particularly in the domain of urban planning. Finally, it has changed the overarching discourse on how to research, develop and transform smart cities and communities.
Some of these transformations were explicitly intended, some of them emerged unexpectedly along the way and had an impact on the process, and some are indirect consequences of the process that we observed over time. We will elucidate these four practices, by unpacking one illustrative example each, regarding transformations at different levels and scales of the process.
Administrative systems: Transforming the Contract of Collaboration
The procurement was won by a consortium consisting of RISE in collaboration with Rombout Frieling Lab. Following a standard public works building contract, a dense, standardised framework of environmental impact, safety, working environment and other regulations and legal responsibilities were included in the contract. RISE could have developed and proposed a solid and participatory process; however, it was not RISE’s role to be responsible for the building process, neither administratively nor technically. Yet the City could not leave these responsibilities out of the contract. In the end, an agreement was made about which specific responsibilities could be removed from the contract, with the agreement that they would pass on to the builder to be contracted in the future. Working on such innovative projects surfaced the need to change the content as well as the intent of contracts. The project demonstrated an administrative and relational transformation that required mutual trust.
Urban planning: Transforming the notion of “smart cities” development
The original brief included a number of practical and functional requirements, and stated amongst other things that the bus station should: (a) be highly innovative, smart and sustainable; (b) promote a feeling of safety for passengers; and (c) involve citizens in its development. Most importantly, however, special emphasis was placed on the requirement to prevent heat loss from buses when opening their doors to (un)boarding passengers. This is a typical example of a narrowly-defined, reductionist approach to requirements, which can lead to inadequate, mediocre solutions. It was clear to the design researchers that a reframing of the project and requirements was necessary in order to approach the challenge as a ‚wicked problem‘ and come up with innovative interventions.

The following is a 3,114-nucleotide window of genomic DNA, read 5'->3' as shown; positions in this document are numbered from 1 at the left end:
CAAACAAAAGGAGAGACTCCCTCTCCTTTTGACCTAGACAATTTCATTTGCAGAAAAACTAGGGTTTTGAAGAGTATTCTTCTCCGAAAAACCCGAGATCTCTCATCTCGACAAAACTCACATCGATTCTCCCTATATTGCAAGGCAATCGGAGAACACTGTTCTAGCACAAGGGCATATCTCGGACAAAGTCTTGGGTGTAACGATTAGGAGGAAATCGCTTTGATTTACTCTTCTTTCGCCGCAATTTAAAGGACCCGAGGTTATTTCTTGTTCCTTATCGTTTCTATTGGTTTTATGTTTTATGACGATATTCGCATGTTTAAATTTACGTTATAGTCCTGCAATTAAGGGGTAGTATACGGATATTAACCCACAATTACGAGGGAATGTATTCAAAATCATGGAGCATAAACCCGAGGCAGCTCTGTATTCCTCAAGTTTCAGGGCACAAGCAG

The first step in this reframing process was taken through a course at the Umeå Institute of Design. About 20 design students carried out design interventions in the city,
looking for meaningful experiences of public mobility. They involved passengers and bus drivers in designing and testing prototypes and mockups. At the same time, the team of designer-researchers found that an indoor bus station was not a viable option. The research showed that such a solution would not reduce carbon emissions, but rather it could lead to a potentially unsafe and difficult-to-maintain facility. The portfolio of design ideas from the students and the design research team pointed in another direction for reducing carbon emissions, namely increasing the willingness of people to use public transport more, by offering a pleasant traveling experience for passengers. Accordingly, the brief and the expectations of the municipality were transformed throughout the design process.
Being citizens: Transforming the Experience of Public Transport
Opened in October 2019—shortly before the pandemic hit—the Station of Being saw an increase of about 40% of passengers in the months following its opening compared to the previous year. Furthermore, the increase doubled compared to other nearby stations. A small pilot field study showed that people generally have positive feelings about the new station, and that the design scored highly with women in particular, due to the sense of safety it evokes (Åström, 2020). The Station of Being is now included in the Umeå Gendered Landscape (n.d.), and is deemed to have positively transformed the waiting experience.
Discourse and Awareness: Transforming learning